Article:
The ADS and the Concatenation of Syllables
In present-day humans, infants' first vocalizations are monosyllabic calls (baby coos) or bi-syllabic calls comprising repeated syllables (e.g., “mama”), and only at later developmental stages do they vocalize words with more syllables. This pattern implies that monosyllabic words are the building blocks of polysyllabic words. According to the present model, the evolutionary emergence of polysyllabic calls occurred only after Hominans acquired a monosyllabic lexicon. However, to delineate the evolutionary stages that led to the transition from monosyllabic to polysyllabic calls, we must first discuss the distinct roles of the AVS and the ADS in modern humans' processing of polysyllabic words.
Insight into the computations performed in the ADS during speech repetition can be found in studies of brain-damaged patients, who were reported to exhibit better repetition for shorter words than longer words (Caramazza et al., 1986; Gandour et al., 1991; Franklin et al., 1996; Shallice et al., 2000; Nakakoshi, 2001; Jacquemot et al., 2011), and studies of healthy participants' who were better at recalling lists of short words than long words (Baddeley et al., 1984). This word length effect has long been advanced as evidence of two-stage processing during recall and repetition. In accordance with this model, syllables are first encoded, in order, in a temporary storage space (i.e., the phonological buffer; Figure 4, top). They are then extracted from the storage space and vocalized, in the same order, via the speech production system (i.e., the phonological loop; Baddeley et al., 1984, 2002). Evidence for the role of the ADS in the storage of syllables for speech production is provided by fMRI studies in which participants were instructed to covertly name objects, after which the number of syllables in the name was correlated with the activation strength in the ADS (pSTG, pSTS, Spt, IPL) (Okada et al., 2003; Shuster and Lemieux, 2005). Demonstrating that the ADS is also responsible for encoding the order of the syllables is an fMRI study that contrasted judgment of syllable order in nonsense words with syllable identification or identification of a speaker's gender and reported stronger activation in the IPL of the ADS (Moser et al., 2009; for additional order judgment studies implicating the IPL see: Marshuetz et al., 2006; Battelli et al., 2007).
Figure 4. Computational views of the auditory ventral and dorsal streams. Top: In the ADS, repetition of a word (e.g., “UNIVERSITY”) is accomplished in two stages. While hearing the word (top), each syllable is encoded in order into a temporary memory buffer. Only after all syllables have been encoded (bottom), are the syllables extracted from the storage space (in the same order) to vocally produce the word. Bottom: In the AVS, a word (e.g., “ANTELOPE”) is recognized while being perceived. The first utterance (“A”) activates many possible matches, and the perception of each additional utterance further narrows the number of possibilities until only one match remains.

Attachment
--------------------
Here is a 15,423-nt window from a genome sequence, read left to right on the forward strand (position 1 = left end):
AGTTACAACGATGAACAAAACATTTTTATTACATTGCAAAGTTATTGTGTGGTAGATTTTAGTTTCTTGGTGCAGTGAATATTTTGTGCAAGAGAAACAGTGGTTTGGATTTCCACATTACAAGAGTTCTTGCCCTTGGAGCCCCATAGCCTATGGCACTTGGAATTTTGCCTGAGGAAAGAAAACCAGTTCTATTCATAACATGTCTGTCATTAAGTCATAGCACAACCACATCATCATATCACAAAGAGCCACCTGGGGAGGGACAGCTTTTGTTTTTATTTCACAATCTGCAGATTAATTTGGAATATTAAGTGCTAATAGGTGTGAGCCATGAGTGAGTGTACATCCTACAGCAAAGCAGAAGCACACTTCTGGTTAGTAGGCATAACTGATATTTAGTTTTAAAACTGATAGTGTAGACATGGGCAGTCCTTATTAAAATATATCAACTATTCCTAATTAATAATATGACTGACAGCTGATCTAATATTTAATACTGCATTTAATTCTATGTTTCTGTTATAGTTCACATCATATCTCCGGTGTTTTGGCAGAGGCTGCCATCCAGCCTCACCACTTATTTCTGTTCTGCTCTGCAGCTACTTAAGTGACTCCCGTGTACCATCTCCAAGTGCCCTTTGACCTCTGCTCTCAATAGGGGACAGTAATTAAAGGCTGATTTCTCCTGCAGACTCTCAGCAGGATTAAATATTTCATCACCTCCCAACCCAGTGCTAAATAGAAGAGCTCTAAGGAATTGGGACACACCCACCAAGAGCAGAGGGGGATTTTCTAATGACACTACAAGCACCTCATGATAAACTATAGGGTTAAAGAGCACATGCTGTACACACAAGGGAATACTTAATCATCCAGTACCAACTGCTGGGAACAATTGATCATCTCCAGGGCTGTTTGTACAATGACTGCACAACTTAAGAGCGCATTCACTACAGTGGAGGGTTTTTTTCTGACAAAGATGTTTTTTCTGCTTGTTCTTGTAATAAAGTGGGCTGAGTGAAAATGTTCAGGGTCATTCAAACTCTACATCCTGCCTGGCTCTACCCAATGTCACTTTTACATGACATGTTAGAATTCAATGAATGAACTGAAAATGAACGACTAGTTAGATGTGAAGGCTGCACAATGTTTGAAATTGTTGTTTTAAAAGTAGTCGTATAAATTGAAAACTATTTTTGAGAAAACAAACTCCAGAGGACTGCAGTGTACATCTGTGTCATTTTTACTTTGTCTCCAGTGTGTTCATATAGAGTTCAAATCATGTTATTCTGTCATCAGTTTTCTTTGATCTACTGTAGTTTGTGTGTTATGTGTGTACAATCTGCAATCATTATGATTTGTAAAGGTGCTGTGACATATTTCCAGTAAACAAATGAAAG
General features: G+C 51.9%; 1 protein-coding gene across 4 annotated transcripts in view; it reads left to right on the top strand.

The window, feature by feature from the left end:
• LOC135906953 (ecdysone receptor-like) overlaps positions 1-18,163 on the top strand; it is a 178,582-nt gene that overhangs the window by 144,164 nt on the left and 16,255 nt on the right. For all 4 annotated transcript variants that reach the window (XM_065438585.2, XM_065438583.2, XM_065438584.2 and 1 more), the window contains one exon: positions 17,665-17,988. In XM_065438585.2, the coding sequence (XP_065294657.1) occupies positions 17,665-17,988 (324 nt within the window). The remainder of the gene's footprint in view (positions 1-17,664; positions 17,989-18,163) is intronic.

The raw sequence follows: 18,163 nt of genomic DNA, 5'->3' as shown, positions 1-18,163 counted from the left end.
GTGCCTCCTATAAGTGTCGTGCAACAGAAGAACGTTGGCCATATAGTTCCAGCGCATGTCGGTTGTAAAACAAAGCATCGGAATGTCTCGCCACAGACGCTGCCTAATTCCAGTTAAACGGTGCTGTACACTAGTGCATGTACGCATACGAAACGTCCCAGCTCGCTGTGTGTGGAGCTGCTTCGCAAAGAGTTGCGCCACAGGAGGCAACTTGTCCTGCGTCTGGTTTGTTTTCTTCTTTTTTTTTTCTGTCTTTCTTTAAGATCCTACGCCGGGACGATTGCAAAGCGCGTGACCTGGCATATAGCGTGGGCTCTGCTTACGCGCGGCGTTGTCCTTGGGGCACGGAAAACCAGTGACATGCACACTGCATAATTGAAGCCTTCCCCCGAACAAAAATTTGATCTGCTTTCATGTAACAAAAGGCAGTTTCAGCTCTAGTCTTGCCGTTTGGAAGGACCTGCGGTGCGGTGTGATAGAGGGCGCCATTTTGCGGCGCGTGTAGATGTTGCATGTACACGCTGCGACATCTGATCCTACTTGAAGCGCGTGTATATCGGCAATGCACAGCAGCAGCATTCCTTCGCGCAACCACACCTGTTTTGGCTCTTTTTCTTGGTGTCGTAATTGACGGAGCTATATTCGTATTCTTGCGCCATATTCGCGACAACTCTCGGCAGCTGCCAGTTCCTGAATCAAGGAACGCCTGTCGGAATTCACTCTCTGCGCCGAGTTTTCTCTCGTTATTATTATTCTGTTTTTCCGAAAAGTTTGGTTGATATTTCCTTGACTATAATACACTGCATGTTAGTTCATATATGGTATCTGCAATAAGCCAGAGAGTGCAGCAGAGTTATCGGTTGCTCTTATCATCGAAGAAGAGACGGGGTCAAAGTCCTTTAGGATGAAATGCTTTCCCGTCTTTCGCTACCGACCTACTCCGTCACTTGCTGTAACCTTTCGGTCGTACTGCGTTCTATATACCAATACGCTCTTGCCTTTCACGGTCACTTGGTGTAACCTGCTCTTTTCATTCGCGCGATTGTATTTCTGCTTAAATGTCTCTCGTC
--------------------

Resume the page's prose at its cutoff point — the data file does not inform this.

Insight into the computations performed in the AVS during speech recognition can be found in a study of a word meaning deafness patient, who in addition to getting tested for word length with speech repetition, was tested for word length with speech recognition (Franklin et al., 1996). As expected, this patient was reported to exhibit better speech repetition for shorter words than for longer words (word length effect). However, in the speech recognition test, the patient performed better for longer words than for shorter words (reverse word length effect). Howard and Franklin (1988) also reported of a patient with better speech recognition of longer words. In contrast to the preference for shorter words during speech repetition, the preference for longer words during sound recognition (the reverse word length effect) is counter-intuitive because a long word (e.g., “ELEPHANT”) contains more information than a short word (e.g., “ANT”); therefore, the shorter word should be easier to perceive. An explanation for this superior recognition of longer words is provided by a model of word recognition (distributed cohort model), in which hearing the word's first syllable activates many candidate words (i.e., word-initial cohort), and hearing each additional utterance gradually narrows down the number of matches until only one remains (i.e., recognition point; Figure 4, bottom; Marslen-Wilson, 1987; Gaskell and Marslen-Wilson, 2002). This model is based on the finding that hearing an ambiguous incomplete word (i.e., end before the recognition point) primes all words that begin with that onset (e.g., the word “capt” primes both the words “captain” and “captive”; Marslen-Wilson, 1987), and that replacing the word onset, interferes with this priming effect (Marslen-Wilson, 1987; Marslen-Wilson and Zwitserlood, 1989). Demonstrating the activation of several words prior to the recognition point are EEG studies that presented participants with sentences, in which one word begins with a very probable meaning, but then switches to an unexpected, yet appropriate, word (Connolly and Phillips, 1994; van den Brink et al., 2001). For example, in the sentence “Phil put drops in his icicles” the listener predicts the last word to be “eyes” and not “icicles.” The researchers correlated the change of meaning in the middle of a word with an EEG component (ERP component N200; also called PMN). An EEG study that compared the hearing of words with an early recognition point with a late recognition point, further correlated the time of the recognition point with its own EEG component (ERP component N400; O'Rourke and Holcomb, 2002). Associating such computations with the AVS is evident by a study that recorded neural activation directly from the superior temporal gyri of both hemispheres (Creutzfeldt et al., 1989), and reported of rebound excitation after short, but not long, words. This initial inhibition could correspond with the initial word cohort. The authors further reported of neural excitation in response to hearing words that initiates only after the second or third syllable is perceived and of maintaining this excitation until the end of the perceived spoken word. This excitation could correspond with the recognition point.